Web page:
The second day of Supreme Court nominee Sonia Sotomayor’s confirmation hearing proceeded as smoothly as the first, even as the judge placed herself firmly in the camp of those who say that the debate about whether women have a legally-defined right to choose has been settled.
Asked by Wisconsin Senator Herb Kohl, a ranking Democrat on the Senate Judiciary Committee, to comment on the 1973 Roe v. Wade decision that removed key barriers to reproductive rights, Judge Sotomayor said that “settled law” now affirms the right of women to terminate unwanted abortions.
Noting that the high court had upheld the Roe ruling in its 1992 Planned Parenthood v. Casey, the judge said: “Casey reaffirmed the holding in Roe. That is the Supreme Court’s settled interpretation of what the court holding is and its reaffirmance of it.”
That’s likely to be the headline from Day 2 of the Sotomayor session. As the National Journal observers note: “Over the course of her long career, Sotomayor has not ruled in an abortion-related matter. This marks her first public affirmation for support of the precedent set in the landmark case.”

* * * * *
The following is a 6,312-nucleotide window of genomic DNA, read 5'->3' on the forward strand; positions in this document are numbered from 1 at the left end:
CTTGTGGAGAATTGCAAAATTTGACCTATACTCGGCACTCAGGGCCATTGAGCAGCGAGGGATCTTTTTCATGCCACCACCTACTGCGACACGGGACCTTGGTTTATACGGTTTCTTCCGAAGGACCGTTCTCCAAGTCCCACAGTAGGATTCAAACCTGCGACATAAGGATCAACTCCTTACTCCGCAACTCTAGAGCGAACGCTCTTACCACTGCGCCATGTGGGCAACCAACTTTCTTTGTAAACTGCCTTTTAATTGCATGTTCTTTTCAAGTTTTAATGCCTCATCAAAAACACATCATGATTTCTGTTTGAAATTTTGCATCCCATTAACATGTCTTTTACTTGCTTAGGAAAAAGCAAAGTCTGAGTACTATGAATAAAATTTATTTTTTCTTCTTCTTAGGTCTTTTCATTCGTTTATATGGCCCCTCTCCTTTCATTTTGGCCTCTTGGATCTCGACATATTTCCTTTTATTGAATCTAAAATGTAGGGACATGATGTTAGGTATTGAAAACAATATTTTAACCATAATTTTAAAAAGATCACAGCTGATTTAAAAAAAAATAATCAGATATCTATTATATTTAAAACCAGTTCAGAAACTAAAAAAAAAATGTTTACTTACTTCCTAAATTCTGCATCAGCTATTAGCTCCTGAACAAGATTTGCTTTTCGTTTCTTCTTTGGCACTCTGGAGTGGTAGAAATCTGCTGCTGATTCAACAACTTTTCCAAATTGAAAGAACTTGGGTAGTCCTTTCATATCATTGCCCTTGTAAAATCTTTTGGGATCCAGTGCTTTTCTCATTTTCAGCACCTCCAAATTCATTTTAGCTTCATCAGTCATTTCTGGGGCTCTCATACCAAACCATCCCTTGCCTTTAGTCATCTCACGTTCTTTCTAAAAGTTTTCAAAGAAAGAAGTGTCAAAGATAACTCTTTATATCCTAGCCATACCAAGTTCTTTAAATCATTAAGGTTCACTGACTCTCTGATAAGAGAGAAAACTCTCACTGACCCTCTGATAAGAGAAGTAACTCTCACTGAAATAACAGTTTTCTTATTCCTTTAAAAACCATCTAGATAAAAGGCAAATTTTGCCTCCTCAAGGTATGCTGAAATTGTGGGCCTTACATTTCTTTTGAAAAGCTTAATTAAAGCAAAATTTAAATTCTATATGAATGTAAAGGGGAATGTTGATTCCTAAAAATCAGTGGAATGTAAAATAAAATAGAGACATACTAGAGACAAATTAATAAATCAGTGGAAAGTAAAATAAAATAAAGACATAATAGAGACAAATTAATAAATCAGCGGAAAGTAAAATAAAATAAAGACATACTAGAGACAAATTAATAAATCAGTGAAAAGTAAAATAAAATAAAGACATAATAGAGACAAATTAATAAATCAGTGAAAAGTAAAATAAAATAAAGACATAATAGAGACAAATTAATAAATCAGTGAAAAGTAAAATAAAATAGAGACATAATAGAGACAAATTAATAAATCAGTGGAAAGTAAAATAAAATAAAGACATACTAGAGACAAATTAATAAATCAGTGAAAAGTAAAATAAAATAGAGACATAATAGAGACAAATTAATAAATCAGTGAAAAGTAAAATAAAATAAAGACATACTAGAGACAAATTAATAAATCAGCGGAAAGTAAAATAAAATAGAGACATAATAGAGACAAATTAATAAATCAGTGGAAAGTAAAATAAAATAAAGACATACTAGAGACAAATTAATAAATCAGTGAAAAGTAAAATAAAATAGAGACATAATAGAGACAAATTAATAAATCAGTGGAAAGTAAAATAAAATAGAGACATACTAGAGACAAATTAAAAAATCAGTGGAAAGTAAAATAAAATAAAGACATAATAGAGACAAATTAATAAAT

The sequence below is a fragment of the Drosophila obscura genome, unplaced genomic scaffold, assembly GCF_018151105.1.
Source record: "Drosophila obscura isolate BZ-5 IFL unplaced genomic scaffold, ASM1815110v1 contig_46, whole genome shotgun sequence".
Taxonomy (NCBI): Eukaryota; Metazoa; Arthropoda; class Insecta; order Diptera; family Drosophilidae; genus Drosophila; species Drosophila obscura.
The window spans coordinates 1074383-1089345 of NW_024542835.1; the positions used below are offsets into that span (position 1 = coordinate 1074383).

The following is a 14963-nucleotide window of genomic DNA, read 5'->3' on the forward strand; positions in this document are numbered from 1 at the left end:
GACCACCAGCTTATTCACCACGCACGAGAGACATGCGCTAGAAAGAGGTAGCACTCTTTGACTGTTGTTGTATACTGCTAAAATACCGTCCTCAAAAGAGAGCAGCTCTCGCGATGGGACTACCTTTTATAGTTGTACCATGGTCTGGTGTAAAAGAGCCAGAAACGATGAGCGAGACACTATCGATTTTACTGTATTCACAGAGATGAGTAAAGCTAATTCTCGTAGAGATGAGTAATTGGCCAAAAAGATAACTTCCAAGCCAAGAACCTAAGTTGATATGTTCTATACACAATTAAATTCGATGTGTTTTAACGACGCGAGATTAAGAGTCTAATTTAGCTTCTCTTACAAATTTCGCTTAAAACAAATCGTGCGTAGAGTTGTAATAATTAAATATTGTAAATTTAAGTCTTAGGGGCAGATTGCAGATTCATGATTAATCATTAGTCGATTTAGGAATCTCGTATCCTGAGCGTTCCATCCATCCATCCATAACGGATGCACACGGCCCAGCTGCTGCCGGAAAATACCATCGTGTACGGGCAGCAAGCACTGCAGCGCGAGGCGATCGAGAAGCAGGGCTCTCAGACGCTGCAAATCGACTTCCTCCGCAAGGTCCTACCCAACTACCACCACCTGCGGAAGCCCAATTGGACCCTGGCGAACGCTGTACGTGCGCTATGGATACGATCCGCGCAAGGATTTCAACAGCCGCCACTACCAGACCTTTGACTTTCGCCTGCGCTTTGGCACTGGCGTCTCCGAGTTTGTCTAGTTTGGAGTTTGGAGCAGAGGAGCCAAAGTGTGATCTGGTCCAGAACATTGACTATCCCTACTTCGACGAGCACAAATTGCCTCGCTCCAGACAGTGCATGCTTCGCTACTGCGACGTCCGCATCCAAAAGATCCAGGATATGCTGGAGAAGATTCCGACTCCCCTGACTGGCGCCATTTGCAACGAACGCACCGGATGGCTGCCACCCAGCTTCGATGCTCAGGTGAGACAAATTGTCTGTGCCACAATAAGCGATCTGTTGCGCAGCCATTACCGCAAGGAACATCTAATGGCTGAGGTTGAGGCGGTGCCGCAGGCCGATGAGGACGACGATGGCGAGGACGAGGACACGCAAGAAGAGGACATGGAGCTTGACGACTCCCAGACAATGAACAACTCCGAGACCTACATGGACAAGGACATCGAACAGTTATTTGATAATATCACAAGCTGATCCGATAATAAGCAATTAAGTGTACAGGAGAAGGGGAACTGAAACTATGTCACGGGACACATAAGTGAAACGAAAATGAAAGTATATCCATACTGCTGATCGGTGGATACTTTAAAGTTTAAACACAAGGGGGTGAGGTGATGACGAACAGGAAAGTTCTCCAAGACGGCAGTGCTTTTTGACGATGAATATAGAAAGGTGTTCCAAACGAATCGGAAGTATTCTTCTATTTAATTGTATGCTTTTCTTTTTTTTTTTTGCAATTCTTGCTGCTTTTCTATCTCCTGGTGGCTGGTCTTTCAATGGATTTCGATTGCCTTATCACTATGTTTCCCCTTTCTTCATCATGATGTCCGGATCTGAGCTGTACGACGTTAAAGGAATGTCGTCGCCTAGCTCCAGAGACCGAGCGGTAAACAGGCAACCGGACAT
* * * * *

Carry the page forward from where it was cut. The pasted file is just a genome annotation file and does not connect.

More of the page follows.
But it is not exactly “news” that President Obama’s first Supreme Court pick — a woman who before her appointment to the federal bench worked with groups that supported abortion rights — would err on the side of reproductive freedom.
As such, the real “news” of the day was subtler in character but no less significant with regard to the question of whether (or, perhaps, by what margin) Judge Sotomayor will be confirmed.
The key conversation was between Judge Sotomayor and Utah Senator Orrin Hatch, the former Republican chairman of the committee.
Unlike the committee’s rabid Republican pointman, Alabama Senator Jeff Sessions, Hatch was not just respectful of Judge Sotomayor. The Utah senator seemed, genuinely, to be listening to her answers to his questions – and perhaps looking for a hook on which to hang a “yes” vote.
Hatch was firm with the nominee, especially during a pointed line of questioning about cases involving gun rights. But Judge Sotomayor matched wits with the senior senator point for point, meeting arcane questions with precise responses that referenced footnotes and comments by conservative Justice Antonin Scalia.